Nevada law requires that various health care organizations establish a medical staff as a self-governing entity. Health care organizations subject to the Nevada administrative code provisions regulating medical staff include hospitals, emergency care facilities, extended care facilities, nursing homes, and centers for ambulatory surgical care. According to JCAHO, the medical staff has overall responsibility for the quality of professional services, and as such, controls physician staff appointments, reappointments, delineation of privileges, and many peer review processes.

The Nevada code reiterates the broad JCAHO mandates. For example, the medical staff at all Nevada health care facilities is responsible to the facility’s governing body for the quality of all medical care provided to patients and for the ethical and professional practices of its members. NAC 449.358. The law further provides that staff appointments in hospitals must be made by the hospital governing body, taking into account recommendations by the active members of the staff. However, the active staff has almost sole responsibility to self-govern its conduct including the organization of the staff, the adoption of written rules for its governance, election of officers, delineation of staff privileges, and maintenance of proper quality of all medical care and treatment in the hospital.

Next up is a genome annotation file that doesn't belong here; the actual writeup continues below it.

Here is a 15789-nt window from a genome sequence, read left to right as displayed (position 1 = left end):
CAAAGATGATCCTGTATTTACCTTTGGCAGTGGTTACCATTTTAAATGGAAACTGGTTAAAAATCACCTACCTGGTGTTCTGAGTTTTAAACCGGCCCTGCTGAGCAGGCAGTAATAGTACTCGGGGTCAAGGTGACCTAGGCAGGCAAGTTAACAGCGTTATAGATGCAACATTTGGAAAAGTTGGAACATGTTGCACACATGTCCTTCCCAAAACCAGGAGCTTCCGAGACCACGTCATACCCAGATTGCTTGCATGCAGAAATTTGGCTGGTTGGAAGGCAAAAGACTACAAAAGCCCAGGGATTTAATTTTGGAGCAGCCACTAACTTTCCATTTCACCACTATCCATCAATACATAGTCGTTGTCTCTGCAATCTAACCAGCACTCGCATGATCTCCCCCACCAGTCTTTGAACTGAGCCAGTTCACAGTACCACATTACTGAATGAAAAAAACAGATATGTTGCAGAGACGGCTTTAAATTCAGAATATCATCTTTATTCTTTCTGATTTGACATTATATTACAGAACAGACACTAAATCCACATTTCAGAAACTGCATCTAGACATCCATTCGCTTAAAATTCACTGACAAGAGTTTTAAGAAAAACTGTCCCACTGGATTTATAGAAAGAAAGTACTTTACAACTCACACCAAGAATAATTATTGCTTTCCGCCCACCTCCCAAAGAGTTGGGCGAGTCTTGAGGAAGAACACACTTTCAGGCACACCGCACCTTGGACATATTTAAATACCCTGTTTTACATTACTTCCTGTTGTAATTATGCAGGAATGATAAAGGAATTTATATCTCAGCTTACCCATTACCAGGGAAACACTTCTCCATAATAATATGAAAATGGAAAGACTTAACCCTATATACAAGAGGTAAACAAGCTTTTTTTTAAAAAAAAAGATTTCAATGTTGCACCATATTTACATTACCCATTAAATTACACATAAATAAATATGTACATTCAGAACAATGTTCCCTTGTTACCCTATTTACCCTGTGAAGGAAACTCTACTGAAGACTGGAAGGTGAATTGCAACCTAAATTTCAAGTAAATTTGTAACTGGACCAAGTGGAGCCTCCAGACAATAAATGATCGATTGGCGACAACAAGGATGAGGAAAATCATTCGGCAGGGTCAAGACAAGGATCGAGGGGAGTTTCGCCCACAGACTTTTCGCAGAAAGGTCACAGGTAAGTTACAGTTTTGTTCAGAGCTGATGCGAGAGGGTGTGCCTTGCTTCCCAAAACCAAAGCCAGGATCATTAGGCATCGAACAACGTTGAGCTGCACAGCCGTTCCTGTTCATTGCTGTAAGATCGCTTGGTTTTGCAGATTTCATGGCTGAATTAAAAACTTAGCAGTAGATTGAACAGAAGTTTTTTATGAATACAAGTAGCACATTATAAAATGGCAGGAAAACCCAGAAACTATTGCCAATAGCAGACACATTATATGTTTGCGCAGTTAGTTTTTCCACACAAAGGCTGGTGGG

Nevada law requires that a hospital establish a credentials committee to review applications for staff privileges. The committee reviews applications and then makes recommendations for appointments and reappointments to all categories on the staff.

Nevada law also requires that a hospital establish a joint conference committee that is composed of members of the medical staff, the governing body, and the administrative staff. This committee must meet regularly and is responsible for creating and maintaining liaisons and proper communications within the hospital.



Nevada law expressly enumerates certain responsibilities that are the exclusive domain of the medical staff. For example, the hospital medical staff is responsible to ensure the maintenance of medical records at the required standard of completeness.